“Toile” is one of those decorating terms that often confuses people. Like “matelasse,” this French word even has many tongues tied in knots! Read on to learn a bit about toile…
Toile is timeless. While its popularity does ebb and flow as most design and decorating styles and colors do, toile has been around in some form or another since the late 18th century. The word is shortened from “Toile de Jouy,” which literally means “cloth from Jouy” (a town in France where it originated.)
A toile fabric (pronounced “twall”…like “fall”) features a printed design depicting a scene or activity of some kind. Often, the prints are very detailed and depict a rural scene including farm animals and people. The fabric is typically a woven cotton and chintz is often the base cloth of choice.
Traditionally, a toile was monochomatic, created with one ink color printed atop a white or ivory background. Deep red, black and blue were traditional toile colors, but others including green were also used.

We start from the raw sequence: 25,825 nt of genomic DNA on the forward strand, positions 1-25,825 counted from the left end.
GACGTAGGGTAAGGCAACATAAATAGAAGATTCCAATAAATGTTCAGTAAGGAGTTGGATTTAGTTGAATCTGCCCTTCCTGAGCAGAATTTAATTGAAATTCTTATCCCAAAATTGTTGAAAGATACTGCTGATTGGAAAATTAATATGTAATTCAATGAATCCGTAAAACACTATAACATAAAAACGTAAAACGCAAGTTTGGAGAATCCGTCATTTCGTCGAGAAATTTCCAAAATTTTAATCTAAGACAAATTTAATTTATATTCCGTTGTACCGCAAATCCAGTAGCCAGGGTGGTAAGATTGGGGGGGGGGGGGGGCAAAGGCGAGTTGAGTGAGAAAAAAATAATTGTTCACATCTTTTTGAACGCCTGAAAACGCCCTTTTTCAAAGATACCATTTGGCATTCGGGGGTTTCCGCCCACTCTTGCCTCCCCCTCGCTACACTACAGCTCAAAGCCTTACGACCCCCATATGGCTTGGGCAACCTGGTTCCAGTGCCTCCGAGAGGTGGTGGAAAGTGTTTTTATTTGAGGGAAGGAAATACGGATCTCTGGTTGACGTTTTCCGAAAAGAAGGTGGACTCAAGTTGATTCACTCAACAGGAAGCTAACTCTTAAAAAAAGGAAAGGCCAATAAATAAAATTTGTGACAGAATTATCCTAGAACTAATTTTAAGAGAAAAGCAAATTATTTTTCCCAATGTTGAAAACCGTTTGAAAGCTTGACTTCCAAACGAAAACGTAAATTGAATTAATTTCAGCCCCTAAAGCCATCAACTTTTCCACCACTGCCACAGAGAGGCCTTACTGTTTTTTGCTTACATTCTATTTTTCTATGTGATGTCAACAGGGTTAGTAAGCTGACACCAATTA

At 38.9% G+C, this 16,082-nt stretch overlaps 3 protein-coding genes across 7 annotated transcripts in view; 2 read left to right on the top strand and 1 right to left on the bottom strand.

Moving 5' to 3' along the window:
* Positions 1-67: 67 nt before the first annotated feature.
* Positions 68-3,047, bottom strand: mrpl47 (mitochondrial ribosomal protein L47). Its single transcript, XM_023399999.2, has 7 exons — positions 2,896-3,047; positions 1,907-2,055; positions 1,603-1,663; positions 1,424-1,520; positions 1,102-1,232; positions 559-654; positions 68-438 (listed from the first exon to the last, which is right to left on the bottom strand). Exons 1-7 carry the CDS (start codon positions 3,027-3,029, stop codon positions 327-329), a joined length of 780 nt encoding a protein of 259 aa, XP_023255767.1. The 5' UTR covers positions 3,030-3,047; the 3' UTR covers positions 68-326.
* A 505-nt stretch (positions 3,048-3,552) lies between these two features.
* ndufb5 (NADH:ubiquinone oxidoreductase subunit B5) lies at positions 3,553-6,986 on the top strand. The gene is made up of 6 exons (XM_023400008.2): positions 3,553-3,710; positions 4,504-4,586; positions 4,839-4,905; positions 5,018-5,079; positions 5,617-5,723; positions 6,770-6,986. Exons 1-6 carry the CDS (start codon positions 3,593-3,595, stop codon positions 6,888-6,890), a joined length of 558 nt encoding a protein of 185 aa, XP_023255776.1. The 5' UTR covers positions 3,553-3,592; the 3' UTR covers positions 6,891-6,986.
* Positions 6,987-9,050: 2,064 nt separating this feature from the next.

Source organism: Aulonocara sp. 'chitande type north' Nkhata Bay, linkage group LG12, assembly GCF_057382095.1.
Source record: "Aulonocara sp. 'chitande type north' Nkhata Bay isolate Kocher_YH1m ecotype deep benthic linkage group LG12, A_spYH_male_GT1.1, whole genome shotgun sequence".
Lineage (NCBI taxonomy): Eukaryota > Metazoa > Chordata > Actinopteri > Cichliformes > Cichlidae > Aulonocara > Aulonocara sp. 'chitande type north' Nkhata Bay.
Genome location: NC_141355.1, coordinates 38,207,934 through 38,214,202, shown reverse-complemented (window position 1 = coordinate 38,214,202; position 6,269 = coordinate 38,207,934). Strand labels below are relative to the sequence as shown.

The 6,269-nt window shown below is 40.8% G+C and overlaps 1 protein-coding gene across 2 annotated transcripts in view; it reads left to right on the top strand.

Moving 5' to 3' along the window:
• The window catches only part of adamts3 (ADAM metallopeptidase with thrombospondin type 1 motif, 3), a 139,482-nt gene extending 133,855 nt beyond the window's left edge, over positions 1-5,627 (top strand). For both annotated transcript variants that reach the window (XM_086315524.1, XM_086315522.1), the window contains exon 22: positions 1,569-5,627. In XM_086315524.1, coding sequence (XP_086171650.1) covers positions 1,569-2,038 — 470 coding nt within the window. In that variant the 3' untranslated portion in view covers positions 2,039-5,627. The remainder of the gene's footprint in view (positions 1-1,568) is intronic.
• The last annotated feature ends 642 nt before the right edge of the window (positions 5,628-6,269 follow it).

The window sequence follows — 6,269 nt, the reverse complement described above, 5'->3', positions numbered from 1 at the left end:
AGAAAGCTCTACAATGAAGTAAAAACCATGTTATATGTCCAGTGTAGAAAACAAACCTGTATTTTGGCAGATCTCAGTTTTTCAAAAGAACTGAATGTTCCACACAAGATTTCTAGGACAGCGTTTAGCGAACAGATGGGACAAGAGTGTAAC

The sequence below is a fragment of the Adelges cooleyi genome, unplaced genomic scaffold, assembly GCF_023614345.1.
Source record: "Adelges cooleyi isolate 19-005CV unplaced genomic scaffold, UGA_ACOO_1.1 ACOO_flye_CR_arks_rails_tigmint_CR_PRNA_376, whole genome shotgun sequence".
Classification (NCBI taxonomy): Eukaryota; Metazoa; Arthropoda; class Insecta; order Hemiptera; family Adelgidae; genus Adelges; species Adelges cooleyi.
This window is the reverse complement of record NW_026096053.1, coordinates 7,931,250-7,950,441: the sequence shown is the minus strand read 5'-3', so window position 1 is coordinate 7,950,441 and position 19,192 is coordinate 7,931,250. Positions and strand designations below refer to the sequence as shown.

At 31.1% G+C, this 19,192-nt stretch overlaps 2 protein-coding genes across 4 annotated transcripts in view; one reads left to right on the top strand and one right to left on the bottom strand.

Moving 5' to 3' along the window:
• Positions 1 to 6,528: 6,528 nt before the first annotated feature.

Today, in addition to the more traditional color schemes, you will sometimes see a toile fabric printed with multiple ink colors, resulting in a more realistic scene. You can also find toile fabrics featuring light ink on a deep background, and scenes of Asian locations instead of the traditional French countryside landscapes.
Since toiles are usually fairly light to medium-weight fabrics, they can be used on anything from decorative pillows to upholstered furniture to window treatments. You may also find toile patterns printed on everything from ceramic tiles to bath towels.
Toiles are at home in traditional or cottage-style homes. They can also dress up a more rustic setting and they can be added to even a modern home in moderation. Choose a color that works with your home’s color palette and give toile fabrics a try in your home.Pin It
[…] are inspired by the countryside or farms, such as roosters as part of the décor, and the famous Toile de Jouy—bleached cotton printed with pastoral scenes and used heavily in everything from linens to wall […]